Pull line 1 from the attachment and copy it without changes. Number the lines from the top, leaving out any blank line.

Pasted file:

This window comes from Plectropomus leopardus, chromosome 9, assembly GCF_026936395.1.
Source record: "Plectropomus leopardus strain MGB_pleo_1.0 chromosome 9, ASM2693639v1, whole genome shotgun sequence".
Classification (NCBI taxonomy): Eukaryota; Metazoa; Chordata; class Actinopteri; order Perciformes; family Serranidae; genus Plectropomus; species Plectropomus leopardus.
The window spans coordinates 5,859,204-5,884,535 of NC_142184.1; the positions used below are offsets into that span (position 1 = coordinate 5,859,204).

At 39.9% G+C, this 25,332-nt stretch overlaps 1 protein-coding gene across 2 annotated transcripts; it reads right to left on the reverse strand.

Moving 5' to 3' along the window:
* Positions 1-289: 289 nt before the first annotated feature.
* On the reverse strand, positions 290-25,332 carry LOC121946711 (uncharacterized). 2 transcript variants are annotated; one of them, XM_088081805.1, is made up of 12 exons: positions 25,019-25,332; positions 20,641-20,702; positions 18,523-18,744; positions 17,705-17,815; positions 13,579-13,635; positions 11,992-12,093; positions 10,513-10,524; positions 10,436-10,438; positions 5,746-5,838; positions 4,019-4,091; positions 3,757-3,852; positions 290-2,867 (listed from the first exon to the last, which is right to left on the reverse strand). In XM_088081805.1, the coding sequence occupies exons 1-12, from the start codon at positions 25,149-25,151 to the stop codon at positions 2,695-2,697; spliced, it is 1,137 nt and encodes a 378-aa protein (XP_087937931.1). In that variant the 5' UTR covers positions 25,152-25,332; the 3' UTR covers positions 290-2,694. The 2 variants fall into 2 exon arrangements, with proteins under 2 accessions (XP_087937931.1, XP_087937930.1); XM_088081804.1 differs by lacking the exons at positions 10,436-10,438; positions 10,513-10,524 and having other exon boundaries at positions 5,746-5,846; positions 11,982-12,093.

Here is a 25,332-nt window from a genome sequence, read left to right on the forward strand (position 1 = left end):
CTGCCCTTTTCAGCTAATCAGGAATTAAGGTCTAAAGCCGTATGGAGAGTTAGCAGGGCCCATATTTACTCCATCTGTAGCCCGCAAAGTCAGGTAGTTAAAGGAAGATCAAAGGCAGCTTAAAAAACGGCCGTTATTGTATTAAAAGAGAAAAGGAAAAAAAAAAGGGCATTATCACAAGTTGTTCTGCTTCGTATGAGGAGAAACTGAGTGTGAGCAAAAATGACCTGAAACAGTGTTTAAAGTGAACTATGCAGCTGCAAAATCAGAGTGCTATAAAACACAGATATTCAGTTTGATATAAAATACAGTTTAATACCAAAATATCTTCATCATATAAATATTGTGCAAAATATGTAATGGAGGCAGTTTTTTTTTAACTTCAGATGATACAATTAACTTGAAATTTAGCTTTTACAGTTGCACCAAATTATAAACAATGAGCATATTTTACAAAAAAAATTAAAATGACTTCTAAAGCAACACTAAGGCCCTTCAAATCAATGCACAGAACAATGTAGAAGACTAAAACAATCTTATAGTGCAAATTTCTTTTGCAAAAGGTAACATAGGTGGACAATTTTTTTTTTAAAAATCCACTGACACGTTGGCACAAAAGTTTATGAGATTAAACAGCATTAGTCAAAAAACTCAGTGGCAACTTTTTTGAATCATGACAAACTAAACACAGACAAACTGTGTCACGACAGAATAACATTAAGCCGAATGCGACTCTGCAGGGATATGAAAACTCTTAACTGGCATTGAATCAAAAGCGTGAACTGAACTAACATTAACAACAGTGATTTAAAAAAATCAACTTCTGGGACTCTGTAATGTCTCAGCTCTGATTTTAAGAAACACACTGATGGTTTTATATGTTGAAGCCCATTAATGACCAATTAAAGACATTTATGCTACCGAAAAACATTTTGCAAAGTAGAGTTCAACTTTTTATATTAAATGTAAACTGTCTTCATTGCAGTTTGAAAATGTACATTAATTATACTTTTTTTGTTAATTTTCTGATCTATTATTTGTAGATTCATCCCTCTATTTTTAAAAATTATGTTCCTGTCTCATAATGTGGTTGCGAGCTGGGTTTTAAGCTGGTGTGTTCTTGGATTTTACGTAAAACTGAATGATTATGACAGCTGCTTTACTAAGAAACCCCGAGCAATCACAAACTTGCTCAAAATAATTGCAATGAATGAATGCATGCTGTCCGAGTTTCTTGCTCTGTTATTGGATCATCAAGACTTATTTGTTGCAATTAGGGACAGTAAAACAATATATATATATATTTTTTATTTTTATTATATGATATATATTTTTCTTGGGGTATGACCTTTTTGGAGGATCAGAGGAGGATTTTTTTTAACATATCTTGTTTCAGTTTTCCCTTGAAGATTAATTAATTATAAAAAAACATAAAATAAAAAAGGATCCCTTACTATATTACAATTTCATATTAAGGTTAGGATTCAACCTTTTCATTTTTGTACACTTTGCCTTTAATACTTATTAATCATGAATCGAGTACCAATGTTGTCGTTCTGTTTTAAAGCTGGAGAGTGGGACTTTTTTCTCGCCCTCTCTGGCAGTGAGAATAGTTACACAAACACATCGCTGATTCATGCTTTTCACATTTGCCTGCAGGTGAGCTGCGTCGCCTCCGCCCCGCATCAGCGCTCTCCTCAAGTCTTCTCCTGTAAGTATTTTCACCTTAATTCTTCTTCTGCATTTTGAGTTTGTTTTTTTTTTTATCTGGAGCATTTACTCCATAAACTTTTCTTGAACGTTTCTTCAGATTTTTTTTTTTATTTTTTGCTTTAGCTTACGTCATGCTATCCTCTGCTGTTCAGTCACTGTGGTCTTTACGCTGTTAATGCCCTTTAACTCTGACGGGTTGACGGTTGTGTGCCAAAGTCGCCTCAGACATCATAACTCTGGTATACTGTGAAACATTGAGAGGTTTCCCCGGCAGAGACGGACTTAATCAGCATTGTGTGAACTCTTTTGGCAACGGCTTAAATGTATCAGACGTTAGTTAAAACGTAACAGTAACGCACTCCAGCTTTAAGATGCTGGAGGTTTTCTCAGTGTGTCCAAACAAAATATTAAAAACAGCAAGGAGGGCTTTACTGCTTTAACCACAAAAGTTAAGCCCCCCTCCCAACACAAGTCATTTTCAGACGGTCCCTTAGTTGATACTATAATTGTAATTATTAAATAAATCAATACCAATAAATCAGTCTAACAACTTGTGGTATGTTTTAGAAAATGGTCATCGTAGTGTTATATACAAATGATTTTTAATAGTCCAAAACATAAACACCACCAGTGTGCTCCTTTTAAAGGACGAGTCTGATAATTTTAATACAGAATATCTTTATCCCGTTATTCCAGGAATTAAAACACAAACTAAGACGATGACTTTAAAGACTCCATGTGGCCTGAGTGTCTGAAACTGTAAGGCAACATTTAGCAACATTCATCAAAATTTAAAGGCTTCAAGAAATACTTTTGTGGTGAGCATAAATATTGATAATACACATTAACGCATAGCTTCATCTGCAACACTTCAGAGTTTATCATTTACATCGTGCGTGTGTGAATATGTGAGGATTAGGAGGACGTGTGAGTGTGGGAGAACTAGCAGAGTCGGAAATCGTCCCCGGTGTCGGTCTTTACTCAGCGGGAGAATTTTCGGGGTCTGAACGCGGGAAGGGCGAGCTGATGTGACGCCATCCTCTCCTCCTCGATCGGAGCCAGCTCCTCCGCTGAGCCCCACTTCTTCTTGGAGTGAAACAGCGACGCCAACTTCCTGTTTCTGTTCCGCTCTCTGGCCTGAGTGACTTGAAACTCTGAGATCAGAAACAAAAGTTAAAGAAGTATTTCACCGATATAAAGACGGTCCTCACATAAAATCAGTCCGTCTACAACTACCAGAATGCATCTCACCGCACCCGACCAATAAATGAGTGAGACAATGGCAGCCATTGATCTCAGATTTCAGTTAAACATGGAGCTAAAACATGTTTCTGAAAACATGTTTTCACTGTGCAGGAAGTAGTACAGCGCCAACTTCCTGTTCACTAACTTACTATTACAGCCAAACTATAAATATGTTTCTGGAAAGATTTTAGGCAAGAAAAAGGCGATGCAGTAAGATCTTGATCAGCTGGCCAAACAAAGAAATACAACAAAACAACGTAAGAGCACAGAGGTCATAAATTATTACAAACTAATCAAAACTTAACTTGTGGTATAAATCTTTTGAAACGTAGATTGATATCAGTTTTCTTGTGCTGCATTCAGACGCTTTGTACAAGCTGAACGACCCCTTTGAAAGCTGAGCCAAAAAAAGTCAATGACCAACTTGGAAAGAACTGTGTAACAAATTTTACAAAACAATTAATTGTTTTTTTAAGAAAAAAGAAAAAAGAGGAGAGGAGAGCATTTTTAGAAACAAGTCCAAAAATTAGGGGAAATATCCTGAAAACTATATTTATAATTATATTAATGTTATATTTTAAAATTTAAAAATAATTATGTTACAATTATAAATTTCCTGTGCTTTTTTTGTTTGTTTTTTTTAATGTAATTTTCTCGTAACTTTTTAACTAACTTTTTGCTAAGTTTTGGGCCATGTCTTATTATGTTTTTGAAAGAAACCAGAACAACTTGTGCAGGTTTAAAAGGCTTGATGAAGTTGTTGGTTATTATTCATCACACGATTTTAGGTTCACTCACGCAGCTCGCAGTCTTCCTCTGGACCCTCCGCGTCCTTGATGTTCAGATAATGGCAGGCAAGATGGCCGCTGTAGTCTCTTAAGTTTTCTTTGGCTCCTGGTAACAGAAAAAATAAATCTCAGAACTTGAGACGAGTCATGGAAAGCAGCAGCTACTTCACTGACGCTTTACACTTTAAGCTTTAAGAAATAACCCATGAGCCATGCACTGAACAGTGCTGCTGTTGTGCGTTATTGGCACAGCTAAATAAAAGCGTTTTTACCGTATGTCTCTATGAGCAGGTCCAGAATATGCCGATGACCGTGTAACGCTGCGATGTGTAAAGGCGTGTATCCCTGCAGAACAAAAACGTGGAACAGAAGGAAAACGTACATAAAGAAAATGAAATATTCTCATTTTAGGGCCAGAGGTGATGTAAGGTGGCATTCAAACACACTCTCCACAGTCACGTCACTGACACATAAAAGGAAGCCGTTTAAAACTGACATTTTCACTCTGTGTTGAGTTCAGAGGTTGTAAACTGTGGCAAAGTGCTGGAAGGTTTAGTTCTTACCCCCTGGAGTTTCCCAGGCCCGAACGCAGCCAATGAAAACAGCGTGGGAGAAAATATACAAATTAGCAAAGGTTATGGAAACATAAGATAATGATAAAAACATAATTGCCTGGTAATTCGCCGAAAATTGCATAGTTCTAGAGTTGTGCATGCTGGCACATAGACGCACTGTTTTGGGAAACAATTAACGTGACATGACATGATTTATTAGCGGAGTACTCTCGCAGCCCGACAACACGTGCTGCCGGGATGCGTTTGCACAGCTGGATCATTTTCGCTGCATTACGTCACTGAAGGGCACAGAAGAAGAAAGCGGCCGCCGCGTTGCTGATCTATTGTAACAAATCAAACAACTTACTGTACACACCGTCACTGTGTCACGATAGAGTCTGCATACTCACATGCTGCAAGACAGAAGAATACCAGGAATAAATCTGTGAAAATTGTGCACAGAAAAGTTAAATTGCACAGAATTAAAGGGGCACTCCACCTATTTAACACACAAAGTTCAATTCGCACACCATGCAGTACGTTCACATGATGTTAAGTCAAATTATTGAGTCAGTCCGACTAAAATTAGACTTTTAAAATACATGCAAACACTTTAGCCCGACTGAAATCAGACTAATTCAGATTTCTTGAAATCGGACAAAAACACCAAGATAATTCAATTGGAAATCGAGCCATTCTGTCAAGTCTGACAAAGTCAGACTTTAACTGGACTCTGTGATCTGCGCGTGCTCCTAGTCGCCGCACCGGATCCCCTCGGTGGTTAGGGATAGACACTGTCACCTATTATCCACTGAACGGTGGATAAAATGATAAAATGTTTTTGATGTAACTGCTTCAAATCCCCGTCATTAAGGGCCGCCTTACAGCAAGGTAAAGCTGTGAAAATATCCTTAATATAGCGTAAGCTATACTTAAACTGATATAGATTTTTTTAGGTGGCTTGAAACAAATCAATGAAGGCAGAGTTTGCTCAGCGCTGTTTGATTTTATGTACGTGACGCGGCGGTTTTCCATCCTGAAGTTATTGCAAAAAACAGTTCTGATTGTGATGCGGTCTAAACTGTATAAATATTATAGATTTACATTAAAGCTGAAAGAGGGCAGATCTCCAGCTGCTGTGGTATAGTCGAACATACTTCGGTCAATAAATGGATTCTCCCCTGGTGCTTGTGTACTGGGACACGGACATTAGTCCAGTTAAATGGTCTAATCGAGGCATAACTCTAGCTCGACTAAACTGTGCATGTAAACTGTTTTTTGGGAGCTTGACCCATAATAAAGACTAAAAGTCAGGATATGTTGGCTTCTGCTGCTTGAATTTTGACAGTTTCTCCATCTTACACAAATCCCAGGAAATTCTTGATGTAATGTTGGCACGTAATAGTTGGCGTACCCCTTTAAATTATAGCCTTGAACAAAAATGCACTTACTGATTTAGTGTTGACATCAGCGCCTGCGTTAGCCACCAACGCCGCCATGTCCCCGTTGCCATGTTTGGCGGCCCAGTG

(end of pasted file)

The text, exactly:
This window comes from Plectropomus leopardus, chromosome 9, assembly GCF_026936395.1.